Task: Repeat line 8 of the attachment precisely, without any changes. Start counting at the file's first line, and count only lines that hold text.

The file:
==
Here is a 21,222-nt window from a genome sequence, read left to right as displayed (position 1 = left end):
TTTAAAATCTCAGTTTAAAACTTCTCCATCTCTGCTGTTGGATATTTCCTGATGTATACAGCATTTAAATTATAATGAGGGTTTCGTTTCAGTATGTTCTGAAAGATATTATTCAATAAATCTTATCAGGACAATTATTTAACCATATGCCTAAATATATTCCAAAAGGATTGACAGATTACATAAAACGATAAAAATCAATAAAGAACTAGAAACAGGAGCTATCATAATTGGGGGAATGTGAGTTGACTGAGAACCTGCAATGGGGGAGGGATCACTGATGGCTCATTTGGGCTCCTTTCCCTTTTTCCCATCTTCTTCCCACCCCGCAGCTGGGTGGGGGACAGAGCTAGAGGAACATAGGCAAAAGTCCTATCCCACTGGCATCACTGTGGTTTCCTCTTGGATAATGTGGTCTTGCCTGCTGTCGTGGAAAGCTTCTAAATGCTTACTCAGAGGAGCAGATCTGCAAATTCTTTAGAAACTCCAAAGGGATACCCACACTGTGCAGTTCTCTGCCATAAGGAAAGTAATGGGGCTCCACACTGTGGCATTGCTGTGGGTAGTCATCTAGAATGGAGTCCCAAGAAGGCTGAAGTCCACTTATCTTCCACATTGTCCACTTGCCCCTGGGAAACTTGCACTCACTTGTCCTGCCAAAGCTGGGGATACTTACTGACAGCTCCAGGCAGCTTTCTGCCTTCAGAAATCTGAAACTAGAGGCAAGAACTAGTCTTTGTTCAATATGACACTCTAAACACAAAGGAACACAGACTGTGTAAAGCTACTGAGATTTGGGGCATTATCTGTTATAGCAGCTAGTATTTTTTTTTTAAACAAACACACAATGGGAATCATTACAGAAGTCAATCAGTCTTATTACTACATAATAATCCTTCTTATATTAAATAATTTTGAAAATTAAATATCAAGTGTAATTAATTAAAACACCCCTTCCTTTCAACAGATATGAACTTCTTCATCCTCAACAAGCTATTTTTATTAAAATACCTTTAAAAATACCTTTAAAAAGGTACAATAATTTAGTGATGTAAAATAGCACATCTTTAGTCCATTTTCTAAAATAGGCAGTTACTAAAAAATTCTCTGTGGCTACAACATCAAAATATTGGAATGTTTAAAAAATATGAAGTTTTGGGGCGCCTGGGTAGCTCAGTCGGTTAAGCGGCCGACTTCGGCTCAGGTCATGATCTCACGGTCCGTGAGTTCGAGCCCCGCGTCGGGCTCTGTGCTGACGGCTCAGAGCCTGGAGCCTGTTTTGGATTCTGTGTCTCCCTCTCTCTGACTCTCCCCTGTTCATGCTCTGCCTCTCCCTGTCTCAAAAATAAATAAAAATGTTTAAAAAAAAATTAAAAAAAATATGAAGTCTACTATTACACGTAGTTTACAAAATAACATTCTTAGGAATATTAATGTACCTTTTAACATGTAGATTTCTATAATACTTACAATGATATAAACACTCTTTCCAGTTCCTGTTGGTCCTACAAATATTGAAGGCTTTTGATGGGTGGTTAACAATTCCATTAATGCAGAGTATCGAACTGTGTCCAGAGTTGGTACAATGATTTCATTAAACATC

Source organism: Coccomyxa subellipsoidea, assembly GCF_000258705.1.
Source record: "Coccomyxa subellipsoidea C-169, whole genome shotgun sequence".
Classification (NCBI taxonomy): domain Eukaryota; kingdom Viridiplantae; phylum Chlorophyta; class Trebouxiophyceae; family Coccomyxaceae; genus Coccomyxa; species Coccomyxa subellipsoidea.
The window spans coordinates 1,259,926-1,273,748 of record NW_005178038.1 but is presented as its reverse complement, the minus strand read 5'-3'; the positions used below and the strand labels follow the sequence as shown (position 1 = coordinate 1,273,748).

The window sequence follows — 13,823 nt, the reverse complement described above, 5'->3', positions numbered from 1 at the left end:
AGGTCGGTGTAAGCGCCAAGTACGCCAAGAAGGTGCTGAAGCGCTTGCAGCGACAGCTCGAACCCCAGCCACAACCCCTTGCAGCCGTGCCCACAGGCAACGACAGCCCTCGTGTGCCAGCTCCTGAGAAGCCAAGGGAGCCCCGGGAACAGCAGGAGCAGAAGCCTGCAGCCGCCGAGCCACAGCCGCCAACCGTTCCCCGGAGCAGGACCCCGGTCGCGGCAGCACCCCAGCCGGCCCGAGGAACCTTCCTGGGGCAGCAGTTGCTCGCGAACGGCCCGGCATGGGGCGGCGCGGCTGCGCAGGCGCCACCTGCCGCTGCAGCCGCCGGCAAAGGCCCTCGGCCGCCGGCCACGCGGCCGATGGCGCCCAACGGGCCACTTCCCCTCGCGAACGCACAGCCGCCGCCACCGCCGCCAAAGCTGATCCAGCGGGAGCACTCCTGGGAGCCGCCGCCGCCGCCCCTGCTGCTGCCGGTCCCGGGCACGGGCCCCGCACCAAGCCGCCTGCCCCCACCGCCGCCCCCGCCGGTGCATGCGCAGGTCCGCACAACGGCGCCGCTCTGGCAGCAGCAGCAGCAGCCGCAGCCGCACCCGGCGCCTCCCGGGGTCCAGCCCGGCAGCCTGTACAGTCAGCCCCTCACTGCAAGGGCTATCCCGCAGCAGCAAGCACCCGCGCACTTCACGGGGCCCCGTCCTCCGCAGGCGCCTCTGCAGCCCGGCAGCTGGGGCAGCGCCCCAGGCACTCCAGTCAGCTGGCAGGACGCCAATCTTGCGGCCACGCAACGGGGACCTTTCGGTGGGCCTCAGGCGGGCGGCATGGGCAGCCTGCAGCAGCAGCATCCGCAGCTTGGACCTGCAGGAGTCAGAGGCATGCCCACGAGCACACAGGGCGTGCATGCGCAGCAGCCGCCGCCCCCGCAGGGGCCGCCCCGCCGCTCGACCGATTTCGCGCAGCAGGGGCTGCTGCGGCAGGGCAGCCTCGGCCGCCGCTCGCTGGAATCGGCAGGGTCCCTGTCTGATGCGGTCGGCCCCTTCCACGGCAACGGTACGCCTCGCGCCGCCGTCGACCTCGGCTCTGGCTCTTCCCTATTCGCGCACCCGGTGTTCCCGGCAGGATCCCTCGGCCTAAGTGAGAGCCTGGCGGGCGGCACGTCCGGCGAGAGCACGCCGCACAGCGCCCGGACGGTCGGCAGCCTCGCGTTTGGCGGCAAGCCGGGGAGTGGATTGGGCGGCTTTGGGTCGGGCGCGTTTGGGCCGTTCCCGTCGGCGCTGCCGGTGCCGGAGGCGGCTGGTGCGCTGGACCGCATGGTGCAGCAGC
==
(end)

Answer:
AGGTCGGTGTAAGCGCCAAGTACGCCAAGAAGGTGCTGAAGCGCTTGCAGCGACAGCTCGAACCCCAGCCACAACCCCTTGCAGCCGTGCCCACAGGCAACGACAGCCCTCGTGTGCCAGCTCCTGAGAAGCCAAGGGAGCCCCGGGAACAGCAGGAGCAGAAGCCTGCAGCCGCCGAGCCACAGCCGCCAACCGTTCCCCGGAGCAGGACCCCGGTCGCGGCAGCACCCCAGCCGGCCCGAGGAACCTTCCTGGGGCAGCAGTTGCTCGCGAACGGCCCGGCATGGGGCGGCGCGGCTGCGCAGGCGCCACCTGCCGCTGCAGCCGCCGGCAAAGGCCCTCGGCCGCCGGCCACGCGGCCGATGGCGCCCAACGGGCCACTTCCCCTCGCGAACGCACAGCCGCCGCCACCGCCGCCAAAGCTGATCCAGCGGGAGCACTCCTGGGAGCCGCCGCCGCCGCCCCTGCTGCTGCCGGTCCCGGGCACGGGCCCCGCACCAAGCCGCCTGCCCCCACCGCCGCCCCCGCCGGTGCATGCGCAGGTCCGCACAACGGCGCCGCTCTGGCAGCAGCAGCAGCAGCCGCAGCCGCACCCGGCGCCTCCCGGGGTCCAGCCCGGCAGCCTGTACAGTCAGCCCCTCACTGCAAGGGCTATCCCGCAGCAGCAAGCACCCGCGCACTTCACGGGGCCCCGTCCTCCGCAGGCGCCTCTGCAGCCCGGCAGCTGGGGCAGCGCCCCAGGCACTCCAGTCAGCTGGCAGGACGCCAATCTTGCGGCCACGCAACGGGGACCTTTCGGTGGGCCTCAGGCGGGCGGCATGGGCAGCCTGCAGCAGCAGCATCCGCAGCTTGGACCTGCAGGAGTCAGAGGCATGCCCACGAGCACACAGGGCGTGCATGCGCAGCAGCCGCCGCCCCCGCAGGGGCCGCCCCGCCGCTCGACCGATTTCGCGCAGCAGGGGCTGCTGCGGCAGGGCAGCCTCGGCCGCCGCTCGCTGGAATCGGCAGGGTCCCTGTCTGATGCGGTCGGCCCCTTCCACGGCAACGGTACGCCTCGCGCCGCCGTCGACCTCGGCTCTGGCTCTTCCCTATTCGCGCACCCGGTGTTCCCGGCAGGATCCCTCGGCCTAAGTGAGAGCCTGGCGGGCGGCACGTCCGGCGAGAGCACGCCGCACAGCGCCCGGACGGTCGGCAGCCTCGCGTTTGGCGGCAAGCCGGGGAGTGGATTGGGCGGCTTTGGGTCGGGCGCGTTTGGGCCGTTCCCGTCGGCGCTGCCGGTGCCGGAGGCGGCTGGTGCGCTGGACCGCATGGTGCAGCAGC